We need to talk about…hidden hunger

When we think about hunger, grim images come to mind: a mother holding a skeletal child in a third world country; a homeless man rummaging through a bin; severely malnourished villagers reeling in the wake of a humanitarian crisis.

Not all hunger takes on this extreme, explicit form. Hunger doesn’t just unravel in famine-struck corners of the developing world or next to cash machines in your local high street. Some hunger is out of sight, out of mind, cloaked in an ordinary guise, dressed in normal clothes, behind closed doors in everyday communities.

It is hidden hunger — a concealed crisis that is causing hardship for people from all walks of life, people you’re least likely to expect. People who don’t want to talk about their situation or admit they’re struggling. This hunger remains under the surface, shrouded in shame.

Falling on hard times and the need to access emergency food aid could happen to anyone. Many of us are a few pay-checks away from economic hardship. Many of us could just as easily suffer a disruptive jolt in our lives leading to a slippery slope.

Hidden hunger lurks in food banks…

where usage is at an all-time high. In 2016–17, The Trussell Trust provided 1.2m food parcels to clients. 440,000 went to households with children. There are at least 680 more non-Trussell food banks in the UK.

at schools…

where 80% of teachers have had to feed pupils who’ve come to school hungry. Nearly 1 in 3 children in the UK — a total of 4 million — live in poverty. This leaves them vulnerable to hunger and malnutrition, which significantly undermines their education and life chances.

in hospitals…

where cases of malnutrition have trebled over the last 10 years. And it’s not just the patients. Increasing numbers of nursing staff are getting referred to food banks.

in homes…

where 1.5 million UK parents have skipped meals just so they can feed their children during the school holidays. Going hungry in the school holidays is a growing problem for up to 3 million children as they no longer receive free school meals.

in everyday life…

where, in the 5th richest country in the world, 8 million people struggle to put food on the table. In a recent Unicef report on the inequality of rich nations, the UK ranks 16th out of 41 on tackling poverty, 34th on food insecurity, 15th on health and wellbeing, 31st on economic growth, and 6th on reducing inequalities.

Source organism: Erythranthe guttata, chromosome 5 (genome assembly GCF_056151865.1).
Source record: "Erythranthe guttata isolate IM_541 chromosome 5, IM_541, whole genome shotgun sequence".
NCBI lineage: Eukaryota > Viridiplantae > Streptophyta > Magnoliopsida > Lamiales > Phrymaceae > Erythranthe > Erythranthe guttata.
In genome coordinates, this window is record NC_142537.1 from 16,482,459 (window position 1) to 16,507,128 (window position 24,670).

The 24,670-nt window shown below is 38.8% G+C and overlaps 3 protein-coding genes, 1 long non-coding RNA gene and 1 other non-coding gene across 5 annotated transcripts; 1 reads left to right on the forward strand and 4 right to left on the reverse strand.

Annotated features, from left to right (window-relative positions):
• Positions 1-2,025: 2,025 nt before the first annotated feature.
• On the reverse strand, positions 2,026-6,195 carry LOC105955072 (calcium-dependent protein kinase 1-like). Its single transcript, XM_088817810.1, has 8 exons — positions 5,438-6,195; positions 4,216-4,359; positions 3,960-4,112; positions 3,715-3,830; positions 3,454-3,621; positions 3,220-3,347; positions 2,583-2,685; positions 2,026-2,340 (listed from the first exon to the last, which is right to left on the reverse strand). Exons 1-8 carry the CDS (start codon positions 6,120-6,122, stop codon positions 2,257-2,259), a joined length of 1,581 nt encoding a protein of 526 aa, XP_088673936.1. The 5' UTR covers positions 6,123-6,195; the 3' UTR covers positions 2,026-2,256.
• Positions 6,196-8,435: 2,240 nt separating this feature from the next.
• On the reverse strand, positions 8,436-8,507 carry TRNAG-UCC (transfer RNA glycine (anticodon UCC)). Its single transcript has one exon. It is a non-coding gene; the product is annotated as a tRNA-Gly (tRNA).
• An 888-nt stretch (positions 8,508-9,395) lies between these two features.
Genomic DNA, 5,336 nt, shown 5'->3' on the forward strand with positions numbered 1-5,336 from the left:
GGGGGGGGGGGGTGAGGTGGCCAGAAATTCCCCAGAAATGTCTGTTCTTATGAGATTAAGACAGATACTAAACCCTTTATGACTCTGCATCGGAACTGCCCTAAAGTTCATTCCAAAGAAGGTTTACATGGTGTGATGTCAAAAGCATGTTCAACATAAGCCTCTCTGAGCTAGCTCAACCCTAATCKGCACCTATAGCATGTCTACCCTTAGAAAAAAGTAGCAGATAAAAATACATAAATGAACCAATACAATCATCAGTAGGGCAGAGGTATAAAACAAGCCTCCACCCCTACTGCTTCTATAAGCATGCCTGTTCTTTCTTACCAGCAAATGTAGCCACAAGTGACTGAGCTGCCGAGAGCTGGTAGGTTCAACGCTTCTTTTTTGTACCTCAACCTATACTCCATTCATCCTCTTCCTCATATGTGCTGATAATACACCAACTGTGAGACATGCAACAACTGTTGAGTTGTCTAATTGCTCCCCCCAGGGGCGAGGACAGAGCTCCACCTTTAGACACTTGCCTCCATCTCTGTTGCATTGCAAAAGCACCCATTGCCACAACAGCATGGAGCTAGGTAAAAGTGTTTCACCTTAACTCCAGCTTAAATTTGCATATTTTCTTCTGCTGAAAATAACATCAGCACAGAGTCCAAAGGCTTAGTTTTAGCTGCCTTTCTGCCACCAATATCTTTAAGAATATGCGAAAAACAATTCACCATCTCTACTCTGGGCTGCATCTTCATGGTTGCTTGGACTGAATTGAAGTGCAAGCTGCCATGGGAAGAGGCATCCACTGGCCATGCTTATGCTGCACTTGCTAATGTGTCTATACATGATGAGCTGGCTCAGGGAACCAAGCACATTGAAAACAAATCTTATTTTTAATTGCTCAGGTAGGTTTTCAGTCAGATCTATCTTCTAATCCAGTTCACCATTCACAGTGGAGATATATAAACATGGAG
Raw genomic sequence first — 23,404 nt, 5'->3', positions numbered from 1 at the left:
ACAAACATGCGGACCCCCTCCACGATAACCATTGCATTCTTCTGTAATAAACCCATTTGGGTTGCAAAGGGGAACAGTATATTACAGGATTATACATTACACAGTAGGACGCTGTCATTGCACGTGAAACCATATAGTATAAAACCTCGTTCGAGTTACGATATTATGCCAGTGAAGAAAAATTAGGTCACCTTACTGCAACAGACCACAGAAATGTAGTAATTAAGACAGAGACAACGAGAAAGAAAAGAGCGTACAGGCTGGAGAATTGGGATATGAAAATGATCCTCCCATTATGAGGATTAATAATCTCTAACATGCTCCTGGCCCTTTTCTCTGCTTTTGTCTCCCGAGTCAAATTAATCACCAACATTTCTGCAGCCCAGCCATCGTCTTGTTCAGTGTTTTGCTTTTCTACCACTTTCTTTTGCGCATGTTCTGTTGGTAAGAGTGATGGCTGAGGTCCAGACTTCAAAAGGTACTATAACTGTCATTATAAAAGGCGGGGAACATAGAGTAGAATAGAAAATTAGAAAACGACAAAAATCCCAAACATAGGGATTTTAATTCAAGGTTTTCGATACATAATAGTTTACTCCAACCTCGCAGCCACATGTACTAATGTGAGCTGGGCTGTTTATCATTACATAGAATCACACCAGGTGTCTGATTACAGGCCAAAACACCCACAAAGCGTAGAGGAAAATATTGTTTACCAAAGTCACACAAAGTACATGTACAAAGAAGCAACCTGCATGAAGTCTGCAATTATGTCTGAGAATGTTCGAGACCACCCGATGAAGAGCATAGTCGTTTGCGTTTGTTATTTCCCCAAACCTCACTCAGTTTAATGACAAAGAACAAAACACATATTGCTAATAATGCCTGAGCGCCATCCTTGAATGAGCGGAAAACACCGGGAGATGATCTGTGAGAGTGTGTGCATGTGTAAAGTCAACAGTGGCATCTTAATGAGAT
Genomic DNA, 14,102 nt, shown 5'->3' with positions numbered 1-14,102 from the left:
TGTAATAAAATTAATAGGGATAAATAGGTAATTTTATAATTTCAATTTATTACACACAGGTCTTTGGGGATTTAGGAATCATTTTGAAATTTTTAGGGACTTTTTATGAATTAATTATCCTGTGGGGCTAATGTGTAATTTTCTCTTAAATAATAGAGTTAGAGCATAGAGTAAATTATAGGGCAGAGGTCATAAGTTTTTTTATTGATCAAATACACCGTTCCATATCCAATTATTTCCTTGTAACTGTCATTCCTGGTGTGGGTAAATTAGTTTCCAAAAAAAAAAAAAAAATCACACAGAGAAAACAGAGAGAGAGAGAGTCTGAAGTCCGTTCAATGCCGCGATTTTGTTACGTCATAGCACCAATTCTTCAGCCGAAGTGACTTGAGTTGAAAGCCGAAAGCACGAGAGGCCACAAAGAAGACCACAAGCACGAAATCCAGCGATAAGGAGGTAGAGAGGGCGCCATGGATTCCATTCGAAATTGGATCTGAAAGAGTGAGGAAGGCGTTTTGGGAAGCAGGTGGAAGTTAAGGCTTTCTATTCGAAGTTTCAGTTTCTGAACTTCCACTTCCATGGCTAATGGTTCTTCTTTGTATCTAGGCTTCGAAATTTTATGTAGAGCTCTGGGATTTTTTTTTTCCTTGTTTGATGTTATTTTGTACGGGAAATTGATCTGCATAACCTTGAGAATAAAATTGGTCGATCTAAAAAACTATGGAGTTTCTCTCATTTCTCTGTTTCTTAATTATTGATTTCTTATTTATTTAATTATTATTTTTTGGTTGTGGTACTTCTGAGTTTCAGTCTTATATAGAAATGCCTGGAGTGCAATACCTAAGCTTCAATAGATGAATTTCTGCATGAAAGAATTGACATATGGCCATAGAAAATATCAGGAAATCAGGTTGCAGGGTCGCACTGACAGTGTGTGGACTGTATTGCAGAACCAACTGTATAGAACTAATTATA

Sharing is caring


Our campaign seeks to unmask the issue of hidden hunger and alleviate the grinding reality of food insecurity through compassion, community and sharing.

It is utterly bonkers that almost 1 billion people in the world go hungry, while at the same time, a third of all the food we produce is lost or wasted. And in the developed world, half of this waste is in our homes.

Too many OLIO users face food insecurity and have used our app as a shame-free lifeline to source food that’s fresh and nutritious from a neighbour or local shop.

Hidden hunger is a colossal and complex issue, but you can help in a few simple ways. Volunteer to be a Food Waste Hero, where you can save surplus food from shops, cafes and businesses and redistribute it to your local OLIO community.

Have a cupboard clear-out and share your spare before it’s too late (did you know, over 40% of food items added to the app are requested in less than 1 hour and 86% are requested in less than 24 hours!).

Ultimately, share food and connect with your local community. Small actions can make a big difference.

One clap, two clap, three clap, forty?

By clapping more or less, you can signal to us which stories really stand out.